Vacation time for Mary Marczyk, a nurse recruiter at Thomas Jefferson University Hospital, has always been less about laying on the beach and relaxing, and more about water skiing and wakeboarding. But in recent years she has taken her love of challenging activities to new heights – on a flying trapeze. Marczyk doesn't consider herself overly adventurous and into extreme sports, and says she is not the typical young, skinny girl in a leotard most people expect to see swinging on the trapeze.
On Halloween this year, patients at the Pennsylvania Pain & Spine Institute got a real treat. Dr. Robert Kelly, D.O., greeted them wearing his green Eagles suit and tie. “The patients got a big kick out of it,” says Kelly, who co-founded the Chalfont, Bucks County-based practice. “Laughter is the way I promote healing.
Growing up, Radhika Patel loved watching big beauty pageants like Miss America or Miss Universe, but one always stuck out to her as something special – the Miss World competition. “It is a common misconception to call it a beauty pageant, but their motto is ‘Beauty with a Purpose,’” said Patel, 24, a registered nurse in the emergency department at Mercy Fitzgerald Hospital in Philadelphia.
Muck Rack makes it simple to find people, tweets, or articles that mention any name, keyword, company, hashtag etc. We've compiled this guide to help you make the most of your search.
Selecting a term
Start searching tweets, articles from media outlets, articles mentioned in tweets, journalists'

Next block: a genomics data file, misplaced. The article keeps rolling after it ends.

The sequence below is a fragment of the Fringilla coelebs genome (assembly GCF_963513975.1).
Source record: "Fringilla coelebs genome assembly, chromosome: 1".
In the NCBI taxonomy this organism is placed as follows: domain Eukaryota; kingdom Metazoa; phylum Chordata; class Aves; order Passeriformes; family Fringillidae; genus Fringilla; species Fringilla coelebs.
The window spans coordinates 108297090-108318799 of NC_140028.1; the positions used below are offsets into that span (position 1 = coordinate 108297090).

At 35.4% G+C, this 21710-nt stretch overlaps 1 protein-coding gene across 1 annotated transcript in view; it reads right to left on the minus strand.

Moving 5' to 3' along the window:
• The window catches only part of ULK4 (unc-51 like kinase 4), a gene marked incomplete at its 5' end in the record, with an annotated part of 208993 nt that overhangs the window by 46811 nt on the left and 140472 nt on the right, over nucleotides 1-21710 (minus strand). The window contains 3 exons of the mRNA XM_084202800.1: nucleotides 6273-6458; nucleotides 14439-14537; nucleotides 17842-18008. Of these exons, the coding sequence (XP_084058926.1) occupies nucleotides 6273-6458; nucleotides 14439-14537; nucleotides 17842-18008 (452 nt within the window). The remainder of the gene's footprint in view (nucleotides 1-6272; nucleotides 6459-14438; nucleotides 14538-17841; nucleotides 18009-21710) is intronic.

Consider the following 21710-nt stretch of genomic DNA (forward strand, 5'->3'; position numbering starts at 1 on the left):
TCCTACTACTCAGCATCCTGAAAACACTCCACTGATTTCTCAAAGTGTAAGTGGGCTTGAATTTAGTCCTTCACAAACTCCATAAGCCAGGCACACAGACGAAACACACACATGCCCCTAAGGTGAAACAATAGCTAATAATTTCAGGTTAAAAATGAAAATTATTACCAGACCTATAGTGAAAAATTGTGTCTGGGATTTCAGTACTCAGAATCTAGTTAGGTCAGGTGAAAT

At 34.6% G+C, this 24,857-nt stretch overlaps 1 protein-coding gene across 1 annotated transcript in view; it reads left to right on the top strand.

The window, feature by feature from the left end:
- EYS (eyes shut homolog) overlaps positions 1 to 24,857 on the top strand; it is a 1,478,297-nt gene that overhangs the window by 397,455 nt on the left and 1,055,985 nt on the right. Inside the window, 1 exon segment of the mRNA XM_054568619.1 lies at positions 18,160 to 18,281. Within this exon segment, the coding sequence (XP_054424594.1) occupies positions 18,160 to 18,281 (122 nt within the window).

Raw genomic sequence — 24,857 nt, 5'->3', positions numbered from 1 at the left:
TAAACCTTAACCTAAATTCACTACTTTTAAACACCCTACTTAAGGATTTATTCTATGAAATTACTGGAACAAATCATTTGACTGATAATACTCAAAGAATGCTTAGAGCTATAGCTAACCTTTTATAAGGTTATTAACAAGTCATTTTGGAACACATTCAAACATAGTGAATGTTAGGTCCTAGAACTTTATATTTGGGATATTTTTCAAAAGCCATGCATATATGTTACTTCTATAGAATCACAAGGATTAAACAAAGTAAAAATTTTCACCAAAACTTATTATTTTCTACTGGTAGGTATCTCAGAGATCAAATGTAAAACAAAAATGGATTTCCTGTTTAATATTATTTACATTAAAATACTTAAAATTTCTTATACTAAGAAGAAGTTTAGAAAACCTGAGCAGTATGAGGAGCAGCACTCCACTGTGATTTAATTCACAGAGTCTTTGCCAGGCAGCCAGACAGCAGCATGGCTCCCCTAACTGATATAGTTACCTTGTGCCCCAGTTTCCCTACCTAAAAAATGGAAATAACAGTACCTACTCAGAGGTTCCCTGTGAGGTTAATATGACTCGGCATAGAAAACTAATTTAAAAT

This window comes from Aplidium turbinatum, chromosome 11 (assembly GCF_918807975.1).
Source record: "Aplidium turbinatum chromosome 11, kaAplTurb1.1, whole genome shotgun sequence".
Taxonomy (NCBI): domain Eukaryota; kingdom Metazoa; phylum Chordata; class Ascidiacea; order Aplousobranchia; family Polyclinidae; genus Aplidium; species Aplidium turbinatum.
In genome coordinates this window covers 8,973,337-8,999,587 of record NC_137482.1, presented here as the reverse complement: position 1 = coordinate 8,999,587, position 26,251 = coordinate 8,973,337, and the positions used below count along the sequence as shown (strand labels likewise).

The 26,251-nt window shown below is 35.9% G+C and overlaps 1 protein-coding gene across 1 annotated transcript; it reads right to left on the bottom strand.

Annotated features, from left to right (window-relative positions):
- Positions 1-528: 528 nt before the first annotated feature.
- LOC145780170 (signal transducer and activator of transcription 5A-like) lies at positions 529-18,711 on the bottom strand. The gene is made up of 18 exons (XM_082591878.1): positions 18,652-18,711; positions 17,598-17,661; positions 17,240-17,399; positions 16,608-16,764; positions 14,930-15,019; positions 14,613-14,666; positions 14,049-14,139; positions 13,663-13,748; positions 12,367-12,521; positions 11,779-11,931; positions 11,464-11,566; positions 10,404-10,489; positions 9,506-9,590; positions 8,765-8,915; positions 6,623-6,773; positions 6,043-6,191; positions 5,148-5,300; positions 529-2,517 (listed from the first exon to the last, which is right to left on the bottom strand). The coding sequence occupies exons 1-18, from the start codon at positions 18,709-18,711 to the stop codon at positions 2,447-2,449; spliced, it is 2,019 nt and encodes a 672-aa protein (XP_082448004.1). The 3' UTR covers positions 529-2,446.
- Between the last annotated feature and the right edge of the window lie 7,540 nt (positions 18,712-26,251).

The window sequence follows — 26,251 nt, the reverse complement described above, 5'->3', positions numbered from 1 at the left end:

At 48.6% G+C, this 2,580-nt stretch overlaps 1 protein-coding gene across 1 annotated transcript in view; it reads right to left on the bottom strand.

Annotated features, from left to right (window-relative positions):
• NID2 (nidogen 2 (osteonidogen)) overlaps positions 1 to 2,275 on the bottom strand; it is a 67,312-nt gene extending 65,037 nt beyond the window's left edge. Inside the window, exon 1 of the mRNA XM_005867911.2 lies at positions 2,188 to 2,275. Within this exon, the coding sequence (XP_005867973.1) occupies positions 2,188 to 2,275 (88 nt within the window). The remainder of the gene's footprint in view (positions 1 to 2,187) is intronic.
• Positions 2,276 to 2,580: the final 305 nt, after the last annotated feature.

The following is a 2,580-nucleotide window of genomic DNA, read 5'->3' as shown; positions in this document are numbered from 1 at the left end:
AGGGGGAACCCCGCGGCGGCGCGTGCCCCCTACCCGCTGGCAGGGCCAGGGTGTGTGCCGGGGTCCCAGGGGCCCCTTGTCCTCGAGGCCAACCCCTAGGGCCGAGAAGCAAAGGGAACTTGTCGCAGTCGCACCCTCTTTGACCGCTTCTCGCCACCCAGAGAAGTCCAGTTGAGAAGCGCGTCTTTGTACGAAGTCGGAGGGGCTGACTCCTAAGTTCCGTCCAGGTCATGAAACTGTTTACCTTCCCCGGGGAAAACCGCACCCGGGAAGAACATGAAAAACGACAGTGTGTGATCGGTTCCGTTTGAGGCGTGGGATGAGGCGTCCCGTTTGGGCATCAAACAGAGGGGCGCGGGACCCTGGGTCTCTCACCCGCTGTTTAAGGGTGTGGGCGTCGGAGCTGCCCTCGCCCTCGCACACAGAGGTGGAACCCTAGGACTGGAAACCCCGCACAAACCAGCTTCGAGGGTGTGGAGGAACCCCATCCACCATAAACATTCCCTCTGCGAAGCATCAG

names, titles and bios with some suggested searches:
Companies or Topics (e.g. iPhone, Microsoft)
Phrases (e.g. "cloud computing") — use quotes to keep the terms together
Twitter handles (e.g. @username) — returns those who have mentioned or replied to
Names (e.g. "David Pogue")
Hashtags (e.g. #sxsw, #london2012)
Bio details (e.g. vegan, Olympics, father)
Muck Rack's Advanced Search allows for many boolean operators.
Find results that mention multiple specified terms, use AND or
+. For example, ensure each result contains both Elon Musk and Mark Zuckerberg by
searching Musk AND Zuckerberg or Musk + Zuckerberg.
Use the operators OR or , to broaden your search when you'd like either of
multiple terms to appear in results. (This is the default behavior of our search when no operators
are used). For example, results will contain either cake or cookie by searching cake OR cookie or cake,cookie
Use NOT or - to subtract results from your search. For
example, searching Disney will yield results about the Walt Disney Company as well as Walt Disney
World Resort. To exclude mentions of Disney World, search for Disney -World or Disney
When using one of these operators with a phrase, enclose it in quotation marks. For example, you can
find results about smartphones excluding Apple's iPhone 4S by searching smartphone -"iPhone
Exact case matching or punctuation
If you're searching for a brand name or keyword that relies on specific punctuation marks or capitalization, you can
find results that match your exact query by adding matchcase: before the keyword you're searching for, like matchcase:E*TRADE .
Use parentheses to separate multiple
boolean phrases. For example, to find journalists talking about having fun in Disney World or
Disneyland, search for ("disney world" OR disneyland) AND fun.
An asterisk can be used to search for any variation of a root word truncated by the asterisk. For example, searching for admin* will return results for administrator, administration, administer, administered, etc.
A near operator is an AND operator where you can control the distance between the words. You can vary the distance the near operation uses by adding a forward slash and number (between 0-99) such as strawberries NEAR/10 "whipped cream", which means the strawberries must exist within 10 words of "whipped cream".